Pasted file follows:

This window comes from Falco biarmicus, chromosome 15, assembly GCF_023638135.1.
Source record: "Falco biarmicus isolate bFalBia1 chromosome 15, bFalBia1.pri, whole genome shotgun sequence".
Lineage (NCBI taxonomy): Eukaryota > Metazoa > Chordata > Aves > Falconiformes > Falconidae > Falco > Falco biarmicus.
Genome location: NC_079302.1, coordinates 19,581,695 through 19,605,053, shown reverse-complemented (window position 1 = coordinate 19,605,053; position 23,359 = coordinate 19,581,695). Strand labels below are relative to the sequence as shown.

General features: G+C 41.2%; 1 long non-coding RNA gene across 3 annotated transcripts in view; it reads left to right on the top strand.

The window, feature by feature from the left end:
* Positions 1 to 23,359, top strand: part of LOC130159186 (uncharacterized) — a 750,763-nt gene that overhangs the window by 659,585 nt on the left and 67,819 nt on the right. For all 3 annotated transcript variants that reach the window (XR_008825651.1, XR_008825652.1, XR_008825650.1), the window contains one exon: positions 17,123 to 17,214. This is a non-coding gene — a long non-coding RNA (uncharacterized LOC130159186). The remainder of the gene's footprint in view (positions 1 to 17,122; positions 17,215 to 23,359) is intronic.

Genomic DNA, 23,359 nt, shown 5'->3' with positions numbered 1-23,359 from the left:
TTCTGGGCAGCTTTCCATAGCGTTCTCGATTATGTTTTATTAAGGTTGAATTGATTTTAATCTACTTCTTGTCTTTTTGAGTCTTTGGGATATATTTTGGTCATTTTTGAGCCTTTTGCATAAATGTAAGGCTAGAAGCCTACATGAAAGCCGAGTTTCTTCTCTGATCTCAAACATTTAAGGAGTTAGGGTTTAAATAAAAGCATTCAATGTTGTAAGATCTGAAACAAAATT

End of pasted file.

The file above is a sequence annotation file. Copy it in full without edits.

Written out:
This window comes from Falco biarmicus, chromosome 15, assembly GCF_023638135.1.
Source record: "Falco biarmicus isolate bFalBia1 chromosome 15, bFalBia1.pri, whole genome shotgun sequence".
Lineage (NCBI taxonomy): Eukaryota > Metazoa > Chordata > Aves > Falconiformes > Falconidae > Falco > Falco biarmicus.
Genome location: NC_079302.1, coordinates 19,581,695 through 19,605,053, shown reverse-complemented (window position 1 = coordinate 19,605,053; position 23,359 = coordinate 19,581,695). Strand labels below are relative to the sequence as shown.

General features: G+C 41.2%; 1 long non-coding RNA gene across 3 annotated transcripts in view; it reads left to right on the top strand.

The window, feature by feature from the left end:
* Positions 1 to 23,359, top strand: part of LOC130159186 (uncharacterized) — a 750,763-nt gene that overhangs the window by 659,585 nt on the left and 67,819 nt on the right. For all 3 annotated transcript variants that reach the window (XR_008825651.1, XR_008825652.1, XR_008825650.1), the window contains one exon: positions 17,123 to 17,214. This is a non-coding gene — a long non-coding RNA (uncharacterized LOC130159186). The remainder of the gene's footprint in view (positions 1 to 17,122; positions 17,215 to 23,359) is intronic.

Genomic DNA, 23,359 nt, shown 5'->3' with positions numbered 1-23,359 from the left:
TTCTGGGCAGCTTTCCATAGCGTTCTCGATTATGTTTTATTAAGGTTGAATTGATTTTAATCTACTTCTTGTCTTTTTGAGTCTTTGGGATATATTTTGGTCATTTTTGAGCCTTTTGCATAAATGTAAGGCTAGAAGCCTACATGAAAGCCGAGTTTCTTCTCTGATCTCAAACATTTAAGGAGTTAGGGTTTAAATAAAAGCATTCAATGTTGTAAGATCTGAAACAAAATT